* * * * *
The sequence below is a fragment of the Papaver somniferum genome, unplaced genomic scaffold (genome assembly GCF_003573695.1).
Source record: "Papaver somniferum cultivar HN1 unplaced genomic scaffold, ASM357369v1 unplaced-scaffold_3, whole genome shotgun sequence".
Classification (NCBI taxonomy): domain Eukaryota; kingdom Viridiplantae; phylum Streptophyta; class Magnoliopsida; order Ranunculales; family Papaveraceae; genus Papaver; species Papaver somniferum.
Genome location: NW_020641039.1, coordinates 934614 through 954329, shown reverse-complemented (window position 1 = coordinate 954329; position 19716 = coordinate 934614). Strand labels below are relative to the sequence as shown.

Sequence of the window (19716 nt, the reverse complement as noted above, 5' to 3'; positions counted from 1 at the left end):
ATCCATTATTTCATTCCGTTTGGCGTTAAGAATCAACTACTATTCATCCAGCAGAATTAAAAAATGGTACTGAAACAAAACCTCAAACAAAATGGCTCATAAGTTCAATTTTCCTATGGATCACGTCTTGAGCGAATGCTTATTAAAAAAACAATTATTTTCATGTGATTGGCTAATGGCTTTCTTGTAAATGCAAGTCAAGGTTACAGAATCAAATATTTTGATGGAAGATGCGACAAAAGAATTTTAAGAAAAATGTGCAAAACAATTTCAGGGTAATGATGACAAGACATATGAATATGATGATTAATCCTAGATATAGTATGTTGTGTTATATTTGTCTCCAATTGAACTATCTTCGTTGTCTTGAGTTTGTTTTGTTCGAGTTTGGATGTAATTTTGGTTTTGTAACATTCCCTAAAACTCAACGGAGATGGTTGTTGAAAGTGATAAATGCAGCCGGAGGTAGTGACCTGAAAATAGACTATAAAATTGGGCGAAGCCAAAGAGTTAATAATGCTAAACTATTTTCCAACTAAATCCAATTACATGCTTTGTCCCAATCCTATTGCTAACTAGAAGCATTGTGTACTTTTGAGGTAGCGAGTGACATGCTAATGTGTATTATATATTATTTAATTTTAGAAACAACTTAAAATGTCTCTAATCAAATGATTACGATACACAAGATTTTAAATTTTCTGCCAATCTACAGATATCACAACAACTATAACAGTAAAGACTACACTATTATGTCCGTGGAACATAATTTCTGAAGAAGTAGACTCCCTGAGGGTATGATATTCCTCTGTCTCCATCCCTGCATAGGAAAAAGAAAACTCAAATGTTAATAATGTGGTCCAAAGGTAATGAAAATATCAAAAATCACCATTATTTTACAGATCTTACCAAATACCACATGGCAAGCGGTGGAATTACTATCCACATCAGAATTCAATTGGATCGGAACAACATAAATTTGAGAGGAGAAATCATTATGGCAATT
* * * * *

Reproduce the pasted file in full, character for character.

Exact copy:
The sequence below is a fragment of the Papaver somniferum genome, unplaced genomic scaffold (genome assembly GCF_003573695.1).
Source record: "Papaver somniferum cultivar HN1 unplaced genomic scaffold, ASM357369v1 unplaced-scaffold_3, whole genome shotgun sequence".
Classification (NCBI taxonomy): domain Eukaryota; kingdom Viridiplantae; phylum Streptophyta; class Magnoliopsida; order Ranunculales; family Papaveraceae; genus Papaver; species Papaver somniferum.
Genome location: NW_020641039.1, coordinates 934614 through 954329, shown reverse-complemented (window position 1 = coordinate 954329; position 19716 = coordinate 934614). Strand labels below are relative to the sequence as shown.

Sequence of the window (19716 nt, the reverse complement as noted above, 5' to 3'; positions counted from 1 at the left end):
ATCCATTATTTCATTCCGTTTGGCGTTAAGAATCAACTACTATTCATCCAGCAGAATTAAAAAATGGTACTGAAACAAAACCTCAAACAAAATGGCTCATAAGTTCAATTTTCCTATGGATCACGTCTTGAGCGAATGCTTATTAAAAAAACAATTATTTTCATGTGATTGGCTAATGGCTTTCTTGTAAATGCAAGTCAAGGTTACAGAATCAAATATTTTGATGGAAGATGCGACAAAAGAATTTTAAGAAAAATGTGCAAAACAATTTCAGGGTAATGATGACAAGACATATGAATATGATGATTAATCCTAGATATAGTATGTTGTGTTATATTTGTCTCCAATTGAACTATCTTCGTTGTCTTGAGTTTGTTTTGTTCGAGTTTGGATGTAATTTTGGTTTTGTAACATTCCCTAAAACTCAACGGAGATGGTTGTTGAAAGTGATAAATGCAGCCGGAGGTAGTGACCTGAAAATAGACTATAAAATTGGGCGAAGCCAAAGAGTTAATAATGCTAAACTATTTTCCAACTAAATCCAATTACATGCTTTGTCCCAATCCTATTGCTAACTAGAAGCATTGTGTACTTTTGAGGTAGCGAGTGACATGCTAATGTGTATTATATATTATTTAATTTTAGAAACAACTTAAAATGTCTCTAATCAAATGATTACGATACACAAGATTTTAAATTTTCTGCCAATCTACAGATATCACAACAACTATAACAGTAAAGACTACACTATTATGTCCGTGGAACATAATTTCTGAAGAAGTAGACTCCCTGAGGGTATGATATTCCTCTGTCTCCATCCCTGCATAGGAAAAAGAAAACTCAAATGTTAATAATGTGGTCCAAAGGTAATGAAAATATCAAAAATCACCATTATTTTACAGATCTTACCAAATACCACATGGCAAGCGGTGGAATTACTATCCACATCAGAATTCAATTGGATCGGAACAACATAAATTTGAGAGGAGAAATCATTATGGCAATT